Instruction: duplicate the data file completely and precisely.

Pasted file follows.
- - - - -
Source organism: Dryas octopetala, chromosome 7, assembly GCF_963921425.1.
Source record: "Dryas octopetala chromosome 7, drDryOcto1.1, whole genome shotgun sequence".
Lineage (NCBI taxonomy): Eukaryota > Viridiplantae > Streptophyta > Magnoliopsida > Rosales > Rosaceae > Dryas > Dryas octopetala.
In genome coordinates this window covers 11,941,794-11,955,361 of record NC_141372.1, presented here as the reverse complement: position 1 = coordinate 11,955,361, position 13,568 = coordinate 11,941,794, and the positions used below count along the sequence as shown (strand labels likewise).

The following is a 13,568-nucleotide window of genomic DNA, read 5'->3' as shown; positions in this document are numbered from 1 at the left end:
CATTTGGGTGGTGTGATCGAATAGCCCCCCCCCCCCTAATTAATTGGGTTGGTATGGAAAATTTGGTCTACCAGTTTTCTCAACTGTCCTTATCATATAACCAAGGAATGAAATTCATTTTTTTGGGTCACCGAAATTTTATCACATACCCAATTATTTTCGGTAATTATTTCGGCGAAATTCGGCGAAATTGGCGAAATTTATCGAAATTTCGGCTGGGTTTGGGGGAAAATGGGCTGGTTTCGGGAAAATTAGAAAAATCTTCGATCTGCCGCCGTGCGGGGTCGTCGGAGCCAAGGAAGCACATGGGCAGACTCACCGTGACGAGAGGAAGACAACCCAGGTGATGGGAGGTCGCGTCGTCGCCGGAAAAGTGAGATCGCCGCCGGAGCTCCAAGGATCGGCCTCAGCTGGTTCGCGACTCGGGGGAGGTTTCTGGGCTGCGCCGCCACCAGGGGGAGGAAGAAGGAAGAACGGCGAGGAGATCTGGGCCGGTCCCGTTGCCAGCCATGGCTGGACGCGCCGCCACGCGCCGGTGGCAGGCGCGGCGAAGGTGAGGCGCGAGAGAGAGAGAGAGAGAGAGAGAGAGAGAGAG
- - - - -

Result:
Source organism: Dryas octopetala, chromosome 7, assembly GCF_963921425.1.
Source record: "Dryas octopetala chromosome 7, drDryOcto1.1, whole genome shotgun sequence".
Lineage (NCBI taxonomy): Eukaryota > Viridiplantae > Streptophyta > Magnoliopsida > Rosales > Rosaceae > Dryas > Dryas octopetala.
In genome coordinates this window covers 11,941,794-11,955,361 of record NC_141372.1, presented here as the reverse complement: position 1 = coordinate 11,955,361, position 13,568 = coordinate 11,941,794, and the positions used below count along the sequence as shown (strand labels likewise).

The following is a 13,568-nucleotide window of genomic DNA, read 5'->3' as shown; positions in this document are numbered from 1 at the left end:
CATTTGGGTGGTGTGATCGAATAGCCCCCCCCCCCCTAATTAATTGGGTTGGTATGGAAAATTTGGTCTACCAGTTTTCTCAACTGTCCTTATCATATAACCAAGGAATGAAATTCATTTTTTTGGGTCACCGAAATTTTATCACATACCCAATTATTTTCGGTAATTATTTCGGCGAAATTCGGCGAAATTGGCGAAATTTATCGAAATTTCGGCTGGGTTTGGGGGAAAATGGGCTGGTTTCGGGAAAATTAGAAAAATCTTCGATCTGCCGCCGTGCGGGGTCGTCGGAGCCAAGGAAGCACATGGGCAGACTCACCGTGACGAGAGGAAGACAACCCAGGTGATGGGAGGTCGCGTCGTCGCCGGAAAAGTGAGATCGCCGCCGGAGCTCCAAGGATCGGCCTCAGCTGGTTCGCGACTCGGGGGAGGTTTCTGGGCTGCGCCGCCACCAGGGGGAGGAAGAAGGAAGAACGGCGAGGAGATCTGGGCCGGTCCCGTTGCCAGCCATGGCTGGACGCGCCGCCACGCGCCGGTGGCAGGCGCGGCGAAGGTGAGGCGCGAGAGAGAGAGAGAGAGAGAGAGAGAGAGAGAG